COUNTDOWN TO HITCHCOCK HALLOWEEN: Margaret Hamilton as The Wicked Witch of the West

Margaret Hamilton as The Wicked Witch of the West.

By Lara Gabrielle Fowler

In the days leading up to Halloween and to Backlots’ Hitchcock Halloween Blogathon, I will be profiling several spooky characters from classic film to get my readers in the mood for Halloween! The profiles will culminate in Hitchcock Halloween, a celebration of all things related to the Master of Suspense, appearing on the blog on October 31.

My first installment in Countdown to Hitchcock Halloween is a profile of one of the most recognizable spooky visages in classic film, that character we all love to hate, The Wicked Witch of the West from The Wizard of Oz (1939). The role was played by Margaret Hamilton with great skill–so great, in fact, that she has succeeded in frightening generations of young children and nearly cost The Wizard of Oz its legion of young fans right from the outset.

The Wizard of Oz was officially released on August 15, 1939, and like all films made under the strict Production Code, it had to undergo rigorous examination to make sure that there was nothing in the film that violated the principles laid out so strictly in the Code.  The movie passed, but with qualifications that “care should be taken to avoid an effect which is too frightening to children.” The British censor board had a similar edict–it was given an adult permit due to the frightening nature of the witch, the “grotesque moving trees, and various hideous figures [that] would undoubtedly frighten children.” Scenes were also deleted upon the movie’s release in Sweden and Denmark.

The image of the witch’s face in the crystal ball was deleted in Sweden.

Margaret Hamilton herself was concerned about the effect the Wicked Witch of the West might have on children. A former kindergarten teacher who was extremely fond of children, Hamilton was concerned about the role’s frightening nature and how her image might be colored in the eyes of the children she so adored. Decades after the film’s release, she recalled how children came up to her and asked why she had been so mean to Dorothy. In response to this, she appeared on the children’s television program “Mister Rogers’ Neighborhood,” showing children how she put on her makeup as The Wicked Witch of the West.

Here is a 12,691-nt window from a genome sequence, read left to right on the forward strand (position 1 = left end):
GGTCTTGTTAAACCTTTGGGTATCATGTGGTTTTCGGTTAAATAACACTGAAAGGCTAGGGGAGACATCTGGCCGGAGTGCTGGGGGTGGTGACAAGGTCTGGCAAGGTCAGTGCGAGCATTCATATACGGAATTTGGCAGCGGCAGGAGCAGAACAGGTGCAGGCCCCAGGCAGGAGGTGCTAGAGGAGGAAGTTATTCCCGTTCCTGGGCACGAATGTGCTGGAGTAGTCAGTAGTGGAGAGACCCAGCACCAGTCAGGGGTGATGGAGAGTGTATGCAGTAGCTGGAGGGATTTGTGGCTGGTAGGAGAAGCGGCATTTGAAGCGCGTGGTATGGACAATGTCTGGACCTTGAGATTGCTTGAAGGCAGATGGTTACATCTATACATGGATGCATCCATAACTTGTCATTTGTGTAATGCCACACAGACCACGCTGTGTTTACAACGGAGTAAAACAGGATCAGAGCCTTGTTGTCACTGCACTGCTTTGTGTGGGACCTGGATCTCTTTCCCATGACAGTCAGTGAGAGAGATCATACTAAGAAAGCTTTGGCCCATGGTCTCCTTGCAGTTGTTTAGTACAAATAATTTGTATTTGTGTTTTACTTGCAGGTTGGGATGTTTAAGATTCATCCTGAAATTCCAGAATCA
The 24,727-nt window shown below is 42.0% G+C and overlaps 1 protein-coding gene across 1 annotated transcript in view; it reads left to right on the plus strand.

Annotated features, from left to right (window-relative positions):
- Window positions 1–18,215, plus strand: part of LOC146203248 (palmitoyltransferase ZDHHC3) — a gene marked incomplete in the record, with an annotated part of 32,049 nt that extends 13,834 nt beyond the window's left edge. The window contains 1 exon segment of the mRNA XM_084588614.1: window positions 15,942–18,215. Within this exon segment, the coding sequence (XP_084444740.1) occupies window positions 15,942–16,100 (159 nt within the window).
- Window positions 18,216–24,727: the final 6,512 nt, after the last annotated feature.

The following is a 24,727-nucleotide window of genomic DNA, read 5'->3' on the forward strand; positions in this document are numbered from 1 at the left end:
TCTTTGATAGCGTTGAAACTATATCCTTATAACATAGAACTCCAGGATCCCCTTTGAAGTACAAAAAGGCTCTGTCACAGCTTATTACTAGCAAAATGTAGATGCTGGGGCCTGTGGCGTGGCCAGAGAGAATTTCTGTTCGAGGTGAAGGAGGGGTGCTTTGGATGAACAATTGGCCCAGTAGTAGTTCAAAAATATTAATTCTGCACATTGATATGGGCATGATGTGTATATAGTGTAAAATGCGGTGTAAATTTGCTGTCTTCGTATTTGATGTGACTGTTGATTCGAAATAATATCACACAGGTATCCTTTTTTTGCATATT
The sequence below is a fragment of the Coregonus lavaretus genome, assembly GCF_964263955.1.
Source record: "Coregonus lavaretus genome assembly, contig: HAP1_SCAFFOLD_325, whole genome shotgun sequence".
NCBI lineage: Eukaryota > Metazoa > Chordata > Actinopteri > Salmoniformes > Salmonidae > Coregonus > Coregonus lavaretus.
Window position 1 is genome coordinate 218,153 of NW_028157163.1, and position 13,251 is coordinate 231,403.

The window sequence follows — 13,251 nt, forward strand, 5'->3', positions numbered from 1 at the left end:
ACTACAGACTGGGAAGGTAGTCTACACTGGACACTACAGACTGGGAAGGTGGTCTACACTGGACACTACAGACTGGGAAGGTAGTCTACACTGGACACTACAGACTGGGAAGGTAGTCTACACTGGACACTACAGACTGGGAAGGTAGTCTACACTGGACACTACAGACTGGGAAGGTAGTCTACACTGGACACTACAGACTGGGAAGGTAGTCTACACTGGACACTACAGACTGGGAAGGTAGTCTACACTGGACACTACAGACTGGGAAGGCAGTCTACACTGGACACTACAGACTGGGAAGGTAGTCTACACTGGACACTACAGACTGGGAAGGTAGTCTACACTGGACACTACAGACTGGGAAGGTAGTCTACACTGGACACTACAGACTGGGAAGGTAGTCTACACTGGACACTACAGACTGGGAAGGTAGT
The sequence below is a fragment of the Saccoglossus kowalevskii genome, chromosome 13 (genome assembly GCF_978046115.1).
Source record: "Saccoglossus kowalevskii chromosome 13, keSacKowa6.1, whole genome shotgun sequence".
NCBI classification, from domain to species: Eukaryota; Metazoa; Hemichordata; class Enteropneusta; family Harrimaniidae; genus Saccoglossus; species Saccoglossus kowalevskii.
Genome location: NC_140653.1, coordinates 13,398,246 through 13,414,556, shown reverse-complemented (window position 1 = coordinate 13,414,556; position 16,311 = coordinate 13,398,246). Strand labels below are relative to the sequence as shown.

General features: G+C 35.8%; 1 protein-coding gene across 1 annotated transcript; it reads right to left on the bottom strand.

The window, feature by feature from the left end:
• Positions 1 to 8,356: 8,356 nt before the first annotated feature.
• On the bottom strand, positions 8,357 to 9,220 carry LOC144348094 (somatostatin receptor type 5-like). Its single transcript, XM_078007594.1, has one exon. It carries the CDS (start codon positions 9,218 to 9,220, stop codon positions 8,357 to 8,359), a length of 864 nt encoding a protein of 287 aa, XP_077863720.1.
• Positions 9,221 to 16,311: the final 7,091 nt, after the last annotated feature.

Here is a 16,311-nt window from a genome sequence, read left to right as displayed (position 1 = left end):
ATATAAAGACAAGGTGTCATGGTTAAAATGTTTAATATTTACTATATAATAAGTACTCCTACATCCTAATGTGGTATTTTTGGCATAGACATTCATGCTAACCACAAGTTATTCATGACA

The Wicked Witch of the West has also become something of a cultural icon. In addition to her several famous catchphrases, her trademark green makeup is how many of us perceive to be the way a witch “should” look. This is entirely due to the effects of the movie–the green skin tone of the witch is not present in the original novel by L. Frank Baum and was created by the studio as one way to show off the new Technicolor advancement that was all the rage in 1939.

Later in life, Margaret Hamilton was able to shed a bit of her public persona and appear in an entirely different milieu–as Cora, the coffee house woman who only serves Maxwell House in a series of commercials for the instant coffee brand.

See you tomorrow for another installment of Countdown to Hitchcock Halloween!


2 responses to “COUNTDOWN TO HITCHCOCK HALLOWEEN: Margaret Hamilton as The Wicked Witch of the West

  1. Margaret Hamilton as the Wicked Witch used to give me the heebie-jeebies when I was young. Alright…she still does! But she was on the Paul Lynde Halloween special with my favorite band (KISS) in the 1970’s, so I have to like her a little bit! By the way, if you haven’t seen that show, it’s on YouTube, but it’s bad!

  2. I get a kick out of the fact that Sweden cut the bit where the witch’s face appears in the crystal ball, because that was by far the scariest part of the movie for me when I was a little girl. It scared me right out of my footie pajamas!! Thanks for sharing the Mr. Roger’s clip. I’ve never seen it before, and it’s fun to see what a gentle soul she really was. Her wicked witch portrayal was so over the top, yet so authentic, I believe it’s one of the most indelible performances in Hollywood’s history. Yay for Margaret Hamilton! — Lucinda

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